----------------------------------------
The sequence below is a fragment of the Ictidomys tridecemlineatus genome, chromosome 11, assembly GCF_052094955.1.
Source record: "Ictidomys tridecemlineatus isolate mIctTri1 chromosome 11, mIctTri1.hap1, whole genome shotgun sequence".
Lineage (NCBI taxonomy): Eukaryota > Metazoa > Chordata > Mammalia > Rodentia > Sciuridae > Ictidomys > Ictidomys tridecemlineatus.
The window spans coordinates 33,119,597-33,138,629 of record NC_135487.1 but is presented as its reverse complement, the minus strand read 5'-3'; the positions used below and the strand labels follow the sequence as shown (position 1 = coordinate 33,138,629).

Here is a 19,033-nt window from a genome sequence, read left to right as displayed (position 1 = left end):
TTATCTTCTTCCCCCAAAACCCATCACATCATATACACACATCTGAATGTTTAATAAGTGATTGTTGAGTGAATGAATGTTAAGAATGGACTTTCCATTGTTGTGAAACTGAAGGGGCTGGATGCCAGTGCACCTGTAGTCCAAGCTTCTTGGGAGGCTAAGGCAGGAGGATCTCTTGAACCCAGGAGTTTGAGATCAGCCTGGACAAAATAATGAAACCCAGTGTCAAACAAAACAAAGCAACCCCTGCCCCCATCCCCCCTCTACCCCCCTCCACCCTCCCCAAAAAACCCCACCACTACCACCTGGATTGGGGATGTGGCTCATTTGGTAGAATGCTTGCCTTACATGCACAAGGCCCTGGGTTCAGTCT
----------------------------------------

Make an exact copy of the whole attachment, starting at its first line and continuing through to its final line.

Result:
The sequence below is a fragment of the Ictidomys tridecemlineatus genome, chromosome 11, assembly GCF_052094955.1.
Source record: "Ictidomys tridecemlineatus isolate mIctTri1 chromosome 11, mIctTri1.hap1, whole genome shotgun sequence".
Lineage (NCBI taxonomy): Eukaryota > Metazoa > Chordata > Mammalia > Rodentia > Sciuridae > Ictidomys > Ictidomys tridecemlineatus.
The window spans coordinates 33,119,597-33,138,629 of record NC_135487.1 but is presented as its reverse complement, the minus strand read 5'-3'; the positions used below and the strand labels follow the sequence as shown (position 1 = coordinate 33,138,629).

Here is a 19,033-nt window from a genome sequence, read left to right as displayed (position 1 = left end):
TTATCTTCTTCCCCCAAAACCCATCACATCATATACACACATCTGAATGTTTAATAAGTGATTGTTGAGTGAATGAATGTTAAGAATGGACTTTCCATTGTTGTGAAACTGAAGGGGCTGGATGCCAGTGCACCTGTAGTCCAAGCTTCTTGGGAGGCTAAGGCAGGAGGATCTCTTGAACCCAGGAGTTTGAGATCAGCCTGGACAAAATAATGAAACCCAGTGTCAAACAAAACAAAGCAACCCCTGCCCCCATCCCCCCTCTACCCCCCTCCACCCTCCCCAAAAAACCCCACCACTACCACCTGGATTGGGGATGTGGCTCATTTGGTAGAATGCTTGCCTTACATGCACAAGGCCCTGGGTTCAGTCT